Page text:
I build distributed control systems: complex applications with many processes that operate on multiple vendors’ platforms over multiple local and remote networks. Stability is a key issue in these settings so I welcome any regimen that enhances security.  Ain’t no free lunch, however, and stability controls often limit and even stop operation.

As Apple moved beyond selling single stand-alone devices, they entered this arena. It doesn’t take much to break distributed systems, so any controls which increase quality and stability are welcome, BUT advanced functions cross boundaries, have to satisfy conflicting requirements on different platforms, etc.

You have to remember your goals here: not just to make a profit but to have large wide ranging systems which do useful things. The most stable system, after all, is the one which is never turned on or connected to the net - but what use is that?



It’s difficult to work out what you are saying here.  However to pick up a couple of points; you build distributed systems - so how would you feel when Apple say that there is a 3 month delay (while they go through your source-code which you gave them) before you can release your next version?  Then how would you feel about giving them your source code when they are selling their own programs that compete with yours (Think Lightroom/Aperture, Pages/Office, etc.)

Another point about stability is that we are considering rolling back from Lion to Snow-Leopard.  We have spaces locking up and losing things, and the occasional complete lock-up of the OS that requires a reboot.  All of this without installing ANY non Apple software.  Apple have already shown me that them holding the keys to what I run doesn’t help anyway, so I would rather have the choice, and be able to buy SW from Adobe or Canon for example.


I think the best approach is that signing is optional but strongly recommended.
OS X would run an unisigned apps, but warn the user and let him choose if run it or not.
I find reasonable that only signed apps could access iCloud services.


It’s interesting that everybody talks about signed or unsigned apps only. Does nobody think about a low cost Mac with signed apps only and without Finder for $199 and the normal product line?

Gareth Harris

It?s difficult to work out what you are saying here.

Point well taken, Alan, I did ramble a bit there. Let me try again:
Apple mainly sells single user applications to the consumer market. By catering to end users rather than us geeks, they have a much larger market, which is enhanced by controlling quality on apps delivered.
On the other hand, I use Apples as process control platforms because they are cheap UNIX machines that someone else maintains. My products are multi user, even multi platform and will not pass some of Apple’s restrictions.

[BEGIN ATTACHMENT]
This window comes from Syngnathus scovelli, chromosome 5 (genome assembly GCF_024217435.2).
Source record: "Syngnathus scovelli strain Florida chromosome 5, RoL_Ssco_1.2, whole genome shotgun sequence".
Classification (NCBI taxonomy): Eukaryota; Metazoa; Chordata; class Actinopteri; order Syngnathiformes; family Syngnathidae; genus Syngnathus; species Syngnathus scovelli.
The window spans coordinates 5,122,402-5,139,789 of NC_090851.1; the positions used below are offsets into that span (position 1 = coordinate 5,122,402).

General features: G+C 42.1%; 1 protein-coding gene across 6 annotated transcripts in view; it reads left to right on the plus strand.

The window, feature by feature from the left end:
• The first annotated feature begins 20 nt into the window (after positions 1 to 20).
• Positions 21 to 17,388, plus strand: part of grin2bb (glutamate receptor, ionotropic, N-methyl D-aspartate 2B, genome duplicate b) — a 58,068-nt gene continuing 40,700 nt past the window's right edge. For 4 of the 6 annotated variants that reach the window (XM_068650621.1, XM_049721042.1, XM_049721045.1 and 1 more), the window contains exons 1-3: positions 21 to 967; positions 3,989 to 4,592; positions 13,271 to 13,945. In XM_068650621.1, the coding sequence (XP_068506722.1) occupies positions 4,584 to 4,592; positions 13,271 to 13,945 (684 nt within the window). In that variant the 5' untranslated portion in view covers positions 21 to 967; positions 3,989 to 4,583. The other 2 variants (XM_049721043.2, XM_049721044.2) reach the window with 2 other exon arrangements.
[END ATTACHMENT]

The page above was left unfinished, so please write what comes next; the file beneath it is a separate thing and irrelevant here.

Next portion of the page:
So the questions is: do you cut off your professional computing users for the sake of a larger consumer market. I think the answer should be no - because the technical features you rely on for consumer sales originate with the technical professional community.

Hope I was clearer this time.


Ah, OK,  I thought for a moment that you were saying that signed only was positive for stability.

As for who uses Macs now, I don’t know.  Certainly the brand is a lot better known among the masses because of the iPod/iPhone line, and possibly some consumers are tending that way with their home PCs too.  However I’ve seen a lot of people only buying MBPs because they are developers and need them to develop for iOS.

I’m a very recent convert to Mac, and only did it for the stability of the platform (after Vista), and the mess that is about 50 different versions of Windows 7 in Europe (yes, every country has it’s own set of versions!).  I haven’t even got used to the platform enough to use it 100% and therefor have all the apps I will eventually need (so some of my workflow still hasn’t moved over from windows)

However signed-apps only will see me drop Mac like a hot potato!

Simon B

Our product, VMware Fusion 4 ( was released earlier this year. One of the changes we introduced with v4 was code-signing.

Users benefit from signing code today (since the author is always identifiable even if all trace of the rest of the application is gone) and the Apple-provided infrastructure makes it easy to do.

This is a great tool in the Mac developer tool-kit and the barrier to implementing it is quite low. Why wouldn’t you sign your application today?


I think an idea worth exploring is for apple to contract 3rd party security firms for a flat % and create healty competition in the industry. Each 3rd party company would sign the binary with a private key.

Third party companies could compete for the best rate to developers and prevent pending apple signed apps from bottlenecking and making their way into the Mac App Store.